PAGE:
Indian Orthodontic Society Campaigns Against At-Home Aligner Trend In India
The Indian Orthodontic Society (IOS) has submitted a complaint about direct-to-consumer (D2C) clear aligner therapy to the Dental Council of India.
Through its Smile Rally program, the IOS is taking its message to the public in an effort to discourage people from getting orthodontic treatment that is not being overseen by a licensed dentist or orthodontist.
Providers of direct-to-consumer clear aligner therapy are actively promoting their products to customers. According to the public notice, such a treatment is against India’s statutory laws and rules governing the provision of oral healthcare.
The council stated in the public notice that only registered dentists should perform tooth scanning, that only a registered dentist should deliver dental care in his or her clinic or hospital, and that such companies shouldn’t engage in aggressive marketing campaigns intended to persuade people to seek dental care.
“It is natural to get tempted by offers from companies and do-it-yourself orthodontics, but it is important to understand its potential risks and disadvantages.” Dr. Rajaganesh Gautam, the IOS executive committee member said, adding that “Movement of teeth with respect to jaws and joints is an extremely sensitive procedure and care should be taken to ensure the best possible results with minimal damage to enamel, roots, gums, bones, and joints.”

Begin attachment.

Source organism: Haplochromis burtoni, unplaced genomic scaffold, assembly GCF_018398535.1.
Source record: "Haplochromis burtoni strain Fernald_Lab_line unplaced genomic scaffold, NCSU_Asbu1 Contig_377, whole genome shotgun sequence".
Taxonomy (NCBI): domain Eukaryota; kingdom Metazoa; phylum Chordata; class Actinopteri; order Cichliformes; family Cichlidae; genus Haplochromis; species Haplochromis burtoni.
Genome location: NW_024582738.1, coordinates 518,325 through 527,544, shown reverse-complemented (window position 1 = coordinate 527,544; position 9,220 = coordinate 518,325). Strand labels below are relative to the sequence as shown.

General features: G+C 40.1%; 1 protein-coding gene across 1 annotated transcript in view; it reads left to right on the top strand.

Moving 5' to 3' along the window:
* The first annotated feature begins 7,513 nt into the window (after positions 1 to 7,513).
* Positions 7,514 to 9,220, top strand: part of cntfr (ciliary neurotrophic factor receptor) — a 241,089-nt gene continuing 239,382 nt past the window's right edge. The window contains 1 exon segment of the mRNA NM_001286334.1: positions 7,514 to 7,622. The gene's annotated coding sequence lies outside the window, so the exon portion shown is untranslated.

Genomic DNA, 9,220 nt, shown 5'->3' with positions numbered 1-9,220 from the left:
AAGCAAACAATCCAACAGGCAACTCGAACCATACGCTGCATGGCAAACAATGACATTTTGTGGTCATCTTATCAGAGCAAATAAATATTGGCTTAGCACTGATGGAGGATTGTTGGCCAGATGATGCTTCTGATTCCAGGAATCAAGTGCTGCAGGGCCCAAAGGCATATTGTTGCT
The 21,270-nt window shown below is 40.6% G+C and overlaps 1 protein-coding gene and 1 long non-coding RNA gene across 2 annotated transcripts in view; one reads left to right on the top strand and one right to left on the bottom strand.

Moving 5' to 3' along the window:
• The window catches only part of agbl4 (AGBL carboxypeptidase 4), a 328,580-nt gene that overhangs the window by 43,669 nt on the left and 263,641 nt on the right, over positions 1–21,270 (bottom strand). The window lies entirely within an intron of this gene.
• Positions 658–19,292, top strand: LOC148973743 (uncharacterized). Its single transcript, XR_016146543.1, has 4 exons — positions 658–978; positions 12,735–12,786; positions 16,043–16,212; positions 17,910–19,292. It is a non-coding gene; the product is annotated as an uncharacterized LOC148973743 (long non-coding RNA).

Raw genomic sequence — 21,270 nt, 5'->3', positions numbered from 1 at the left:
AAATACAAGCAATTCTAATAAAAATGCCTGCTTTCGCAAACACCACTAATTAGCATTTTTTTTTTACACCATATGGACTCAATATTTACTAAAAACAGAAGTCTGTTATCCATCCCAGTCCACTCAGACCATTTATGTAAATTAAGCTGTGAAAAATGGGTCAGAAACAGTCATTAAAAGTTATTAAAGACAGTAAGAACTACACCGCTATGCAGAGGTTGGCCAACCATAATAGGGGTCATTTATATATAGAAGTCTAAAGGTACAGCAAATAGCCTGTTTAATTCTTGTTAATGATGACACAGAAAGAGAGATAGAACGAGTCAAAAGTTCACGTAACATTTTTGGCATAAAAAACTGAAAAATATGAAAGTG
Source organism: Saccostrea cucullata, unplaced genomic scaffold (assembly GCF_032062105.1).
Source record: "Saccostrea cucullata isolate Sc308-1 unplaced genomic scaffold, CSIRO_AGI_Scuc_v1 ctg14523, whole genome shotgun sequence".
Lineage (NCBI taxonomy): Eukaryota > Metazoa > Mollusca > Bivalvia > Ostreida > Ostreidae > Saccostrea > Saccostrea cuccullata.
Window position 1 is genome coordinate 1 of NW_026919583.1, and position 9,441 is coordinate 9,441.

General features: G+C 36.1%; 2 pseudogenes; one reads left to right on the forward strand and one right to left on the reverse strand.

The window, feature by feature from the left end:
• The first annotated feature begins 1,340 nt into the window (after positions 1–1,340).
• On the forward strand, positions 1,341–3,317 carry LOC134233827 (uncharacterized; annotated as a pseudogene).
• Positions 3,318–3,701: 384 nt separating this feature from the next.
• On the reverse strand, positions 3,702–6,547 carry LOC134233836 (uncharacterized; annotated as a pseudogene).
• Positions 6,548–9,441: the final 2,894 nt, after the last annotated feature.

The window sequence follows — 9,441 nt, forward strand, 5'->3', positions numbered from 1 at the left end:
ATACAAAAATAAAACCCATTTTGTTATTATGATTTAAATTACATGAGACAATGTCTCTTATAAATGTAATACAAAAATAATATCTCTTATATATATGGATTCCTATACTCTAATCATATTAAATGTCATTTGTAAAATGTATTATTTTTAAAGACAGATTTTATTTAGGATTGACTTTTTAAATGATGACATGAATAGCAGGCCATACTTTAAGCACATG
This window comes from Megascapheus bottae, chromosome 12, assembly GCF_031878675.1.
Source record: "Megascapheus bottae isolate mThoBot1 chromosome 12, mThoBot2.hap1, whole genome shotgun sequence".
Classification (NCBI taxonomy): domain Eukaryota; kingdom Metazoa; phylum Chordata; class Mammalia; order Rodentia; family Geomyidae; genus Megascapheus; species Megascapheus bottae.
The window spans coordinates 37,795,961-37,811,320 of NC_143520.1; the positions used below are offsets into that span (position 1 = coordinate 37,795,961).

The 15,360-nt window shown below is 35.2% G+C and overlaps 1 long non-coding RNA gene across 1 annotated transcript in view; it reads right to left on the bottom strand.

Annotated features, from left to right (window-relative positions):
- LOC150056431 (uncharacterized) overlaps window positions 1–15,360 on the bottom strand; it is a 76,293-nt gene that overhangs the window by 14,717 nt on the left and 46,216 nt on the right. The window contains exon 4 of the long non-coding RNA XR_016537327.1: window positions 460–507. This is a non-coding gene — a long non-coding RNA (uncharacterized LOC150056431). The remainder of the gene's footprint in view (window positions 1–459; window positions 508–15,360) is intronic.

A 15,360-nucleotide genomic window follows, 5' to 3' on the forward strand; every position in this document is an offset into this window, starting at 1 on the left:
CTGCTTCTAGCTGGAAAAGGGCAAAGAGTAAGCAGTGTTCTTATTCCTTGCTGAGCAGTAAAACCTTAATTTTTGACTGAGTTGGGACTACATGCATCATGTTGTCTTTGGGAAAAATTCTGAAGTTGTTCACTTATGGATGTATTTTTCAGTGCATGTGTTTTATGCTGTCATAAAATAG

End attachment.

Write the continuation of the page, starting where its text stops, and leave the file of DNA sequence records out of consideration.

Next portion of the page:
The president of IOS, Dr. Srikrishna Chalasani, says that a number of aligner firms had joined the Indian market, providing therapy directly to patients and omitting the need for dentists. Patients receive impression kits from firms along with video tutorials, instructions, and instructions on how to take dental impressions. An orthodontist builds a treatment plan using these impressions as a starting point.
Similar developments occurred in Europe last year, which culminated in a joint statement by the European Federation of Orthodontic Specialist Associations on the remote treatment of malocclusion. The joint statement by 31 dental and orthodontic associations in 25 countries stated that any treatment for malocclusion must be “exclusively conducted by a fully competent dentist,” must be “preceded by a complete clinical assessment,” and required “frequent clinical monitoring.”
Source : TheIndianEXPRESS